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Human erythrocyte band 3 is a host receptor for Plasmodium falciparum glutamic acid-rich protein.

Authors
  • Almukadi, Haifa1
  • Schwake, Christopher2
  • Kaiser, Maima M1
  • Mayer, D C Ghislaine3
  • Schiemer, James4
  • Baldwin, Michael R4
  • Hegde, Shreeya1
  • Lu, Yunzhe5
  • Hanada, Toshihiko5
  • Chishti, Athar H1, 2, 4, 5, 6
  • 1 Graduate Program in Pharmacology and Experimental Therapeutics and.
  • 2 Graduate Program in Cellular, Molecular, and Developmental Biology, Sackler School of Graduate Biomedical Sciences, Tufts University School of Medicine, Boston, MA.
  • 3 Department of Biology, Manhattan College, Riverdale, NY; and.
  • 4 Graduate Program in Cellular and Molecular Physiology, Sackler School of Graduate Biomedical Sciences.
  • 5 Department of Developmental, Molecular, and Chemical Biology, and.
  • 6 Graduate Program in Molecular Microbiology, Sackler School of Graduate Biomedical Sciences, Tufts University School of Medicine, Boston, MA.
Type
Published Article
Journal
Blood
Publisher
American Society of Hematology
Publication Date
Jan 31, 2019
Volume
133
Issue
5
Pages
470–480
Identifiers
DOI: 10.1182/blood-2018-07-865451
PMID: 30545833
Source
Medline
Language
English
License
Unknown

Abstract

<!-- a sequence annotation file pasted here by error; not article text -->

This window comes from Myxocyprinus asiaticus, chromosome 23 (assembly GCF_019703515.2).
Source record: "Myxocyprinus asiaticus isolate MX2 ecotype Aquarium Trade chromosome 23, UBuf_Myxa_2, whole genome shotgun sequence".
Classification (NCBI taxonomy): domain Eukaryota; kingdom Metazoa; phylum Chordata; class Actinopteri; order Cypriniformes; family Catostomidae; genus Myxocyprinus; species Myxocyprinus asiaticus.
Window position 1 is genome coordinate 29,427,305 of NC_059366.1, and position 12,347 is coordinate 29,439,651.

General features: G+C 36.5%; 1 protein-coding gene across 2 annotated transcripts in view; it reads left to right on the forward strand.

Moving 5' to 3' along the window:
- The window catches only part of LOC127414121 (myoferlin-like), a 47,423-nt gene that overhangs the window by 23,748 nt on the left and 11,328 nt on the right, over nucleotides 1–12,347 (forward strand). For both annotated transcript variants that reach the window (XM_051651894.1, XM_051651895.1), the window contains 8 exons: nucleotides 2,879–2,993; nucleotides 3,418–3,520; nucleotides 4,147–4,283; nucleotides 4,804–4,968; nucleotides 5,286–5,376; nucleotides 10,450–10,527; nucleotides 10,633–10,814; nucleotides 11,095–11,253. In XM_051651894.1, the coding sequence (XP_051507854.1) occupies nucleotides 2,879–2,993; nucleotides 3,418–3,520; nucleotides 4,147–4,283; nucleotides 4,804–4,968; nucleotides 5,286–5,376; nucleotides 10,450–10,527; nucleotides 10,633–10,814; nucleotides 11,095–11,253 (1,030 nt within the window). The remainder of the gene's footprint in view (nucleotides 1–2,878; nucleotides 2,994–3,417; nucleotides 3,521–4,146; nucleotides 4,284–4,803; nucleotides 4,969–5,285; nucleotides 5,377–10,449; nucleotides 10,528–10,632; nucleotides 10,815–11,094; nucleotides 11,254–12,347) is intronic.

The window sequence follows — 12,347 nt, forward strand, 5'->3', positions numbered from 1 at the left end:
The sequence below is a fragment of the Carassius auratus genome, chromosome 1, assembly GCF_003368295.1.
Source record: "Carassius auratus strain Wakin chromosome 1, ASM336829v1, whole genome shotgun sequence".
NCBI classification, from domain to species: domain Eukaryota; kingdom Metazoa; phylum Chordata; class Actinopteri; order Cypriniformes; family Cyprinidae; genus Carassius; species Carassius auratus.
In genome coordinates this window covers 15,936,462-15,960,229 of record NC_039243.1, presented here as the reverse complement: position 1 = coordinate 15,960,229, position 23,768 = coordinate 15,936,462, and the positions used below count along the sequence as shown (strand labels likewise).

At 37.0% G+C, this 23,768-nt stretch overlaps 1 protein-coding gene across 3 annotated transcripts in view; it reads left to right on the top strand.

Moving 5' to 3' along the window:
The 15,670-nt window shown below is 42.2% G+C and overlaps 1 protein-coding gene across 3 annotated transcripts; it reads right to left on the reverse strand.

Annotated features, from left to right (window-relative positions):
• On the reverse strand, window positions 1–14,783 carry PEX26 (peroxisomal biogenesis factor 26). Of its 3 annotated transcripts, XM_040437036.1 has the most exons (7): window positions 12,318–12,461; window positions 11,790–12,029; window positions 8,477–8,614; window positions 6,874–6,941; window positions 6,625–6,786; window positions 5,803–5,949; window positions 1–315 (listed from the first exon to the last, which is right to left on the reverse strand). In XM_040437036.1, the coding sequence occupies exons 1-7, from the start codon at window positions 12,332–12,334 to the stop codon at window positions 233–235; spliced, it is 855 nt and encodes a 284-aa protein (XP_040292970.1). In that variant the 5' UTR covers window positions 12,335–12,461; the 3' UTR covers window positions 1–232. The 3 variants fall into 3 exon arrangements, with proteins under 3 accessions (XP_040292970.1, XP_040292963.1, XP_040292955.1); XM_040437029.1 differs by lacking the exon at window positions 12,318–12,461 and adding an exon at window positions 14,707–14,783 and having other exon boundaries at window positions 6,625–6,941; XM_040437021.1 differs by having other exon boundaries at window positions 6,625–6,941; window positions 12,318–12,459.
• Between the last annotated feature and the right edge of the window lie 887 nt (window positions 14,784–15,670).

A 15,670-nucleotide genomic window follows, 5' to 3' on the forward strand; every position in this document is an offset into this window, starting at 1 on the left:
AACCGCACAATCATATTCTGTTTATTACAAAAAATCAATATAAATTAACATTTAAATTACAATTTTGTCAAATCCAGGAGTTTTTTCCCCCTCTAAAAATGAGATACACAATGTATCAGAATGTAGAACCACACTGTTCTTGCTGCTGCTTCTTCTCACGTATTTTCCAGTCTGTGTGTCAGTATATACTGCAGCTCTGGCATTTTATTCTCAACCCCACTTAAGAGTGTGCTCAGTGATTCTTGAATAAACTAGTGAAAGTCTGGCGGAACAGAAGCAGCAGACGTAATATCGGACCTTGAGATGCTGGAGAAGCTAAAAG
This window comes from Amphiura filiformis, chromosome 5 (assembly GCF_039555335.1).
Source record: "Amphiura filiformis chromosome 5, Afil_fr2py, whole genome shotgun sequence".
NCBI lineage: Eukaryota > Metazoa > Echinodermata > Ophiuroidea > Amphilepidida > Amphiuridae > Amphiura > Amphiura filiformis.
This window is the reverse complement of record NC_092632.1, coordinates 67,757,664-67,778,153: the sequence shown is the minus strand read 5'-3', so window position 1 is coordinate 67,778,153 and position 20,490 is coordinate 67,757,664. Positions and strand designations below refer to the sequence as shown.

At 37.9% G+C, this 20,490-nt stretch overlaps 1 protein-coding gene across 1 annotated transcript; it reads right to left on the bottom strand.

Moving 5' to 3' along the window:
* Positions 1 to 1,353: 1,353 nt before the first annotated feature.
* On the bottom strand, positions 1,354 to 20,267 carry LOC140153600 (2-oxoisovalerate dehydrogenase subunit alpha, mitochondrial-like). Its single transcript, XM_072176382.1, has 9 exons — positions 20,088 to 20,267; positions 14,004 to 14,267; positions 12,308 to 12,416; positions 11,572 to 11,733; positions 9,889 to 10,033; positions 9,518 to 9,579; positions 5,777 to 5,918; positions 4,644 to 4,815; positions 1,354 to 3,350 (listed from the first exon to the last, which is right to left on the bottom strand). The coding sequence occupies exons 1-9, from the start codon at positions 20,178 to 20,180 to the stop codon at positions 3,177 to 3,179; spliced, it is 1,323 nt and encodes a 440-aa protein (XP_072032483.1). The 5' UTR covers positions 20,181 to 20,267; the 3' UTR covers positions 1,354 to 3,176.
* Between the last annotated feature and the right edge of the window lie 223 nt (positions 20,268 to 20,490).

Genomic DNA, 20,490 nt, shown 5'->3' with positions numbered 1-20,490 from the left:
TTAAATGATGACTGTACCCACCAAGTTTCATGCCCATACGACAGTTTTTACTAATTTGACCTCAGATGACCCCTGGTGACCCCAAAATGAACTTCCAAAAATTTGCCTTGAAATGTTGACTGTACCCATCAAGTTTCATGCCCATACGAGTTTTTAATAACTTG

Malaria remains a major global threat to human health and economic development. Microvascular lesions caused by Plasmodium falciparum-infected human erythrocytes/red blood cells are hallmarks of severe pathogenesis contributing to high mortality, particularly in children from sub-Saharan Africa. In this study, we used a phage display complementary DNA library screening strategy to identify P falciparum glutamic acid-rich protein (PfGARP) as a secreted ligand that recognizes an ectodomain of human erythrocyte anion-exchanger, band 3/AE1, as a host receptor. Domain mapping of PfGARP revealed distinct nonoverlapping repeats encoding the immune response epitopes and core erythrocyte-binding activity. Synthetic peptides derived from the erythrocyte-binding repeats of PfGARP induced erythrocyte aggregation reminiscent of the rosetting phenomenon. Using peptides derived from the immunogenic repeats, a quantitative immunoassay was developed to detect a selective immune response against PfGARP in human plasma samples obtained from patients in rural Mali, suggesting the feasibility of PfGARP as a potential biomarker of disease progression. Collectively, our results suggest that PfGARP may play a functional role in enhancing the adhesive properties of human erythrocytes by engaging band 3 as a host receptor. We propose that immunological and pharmacological inhibition of PfGARP may unveil new therapeutic options for mitigating lesions in cerebral and pregnancy-associated malaria. © 2019 by The American Society of Hematology.

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